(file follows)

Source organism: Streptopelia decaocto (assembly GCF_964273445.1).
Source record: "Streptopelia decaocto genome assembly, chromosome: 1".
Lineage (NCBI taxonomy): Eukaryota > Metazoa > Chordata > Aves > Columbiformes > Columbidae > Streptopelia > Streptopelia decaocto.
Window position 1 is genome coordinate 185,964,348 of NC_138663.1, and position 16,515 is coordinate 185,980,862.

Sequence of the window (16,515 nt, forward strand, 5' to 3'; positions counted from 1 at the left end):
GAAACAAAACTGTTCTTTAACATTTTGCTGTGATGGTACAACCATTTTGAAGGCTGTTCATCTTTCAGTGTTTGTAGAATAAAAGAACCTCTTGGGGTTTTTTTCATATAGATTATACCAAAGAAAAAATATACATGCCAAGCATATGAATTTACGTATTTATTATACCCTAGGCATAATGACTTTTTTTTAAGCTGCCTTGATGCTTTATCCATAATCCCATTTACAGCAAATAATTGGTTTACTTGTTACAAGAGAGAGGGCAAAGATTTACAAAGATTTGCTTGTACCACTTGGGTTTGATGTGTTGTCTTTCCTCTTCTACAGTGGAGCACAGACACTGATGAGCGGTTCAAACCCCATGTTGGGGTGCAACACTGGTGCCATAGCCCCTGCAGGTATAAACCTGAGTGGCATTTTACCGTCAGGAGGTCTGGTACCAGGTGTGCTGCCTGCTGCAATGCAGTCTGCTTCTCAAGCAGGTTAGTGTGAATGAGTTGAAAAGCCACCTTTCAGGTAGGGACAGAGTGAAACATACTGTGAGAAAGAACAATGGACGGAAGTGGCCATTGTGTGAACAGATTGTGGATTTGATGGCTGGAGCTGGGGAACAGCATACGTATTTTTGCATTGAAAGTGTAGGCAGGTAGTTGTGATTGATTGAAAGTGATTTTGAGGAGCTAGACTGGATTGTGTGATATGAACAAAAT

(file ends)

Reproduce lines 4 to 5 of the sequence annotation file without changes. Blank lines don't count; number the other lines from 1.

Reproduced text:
Window position 1 is genome coordinate 185,964,348 of NC_138663.1, and position 16,515 is coordinate 185,980,862.

Sequence of the window (16,515 nt, forward strand, 5' to 3'; positions counted from 1 at the left end):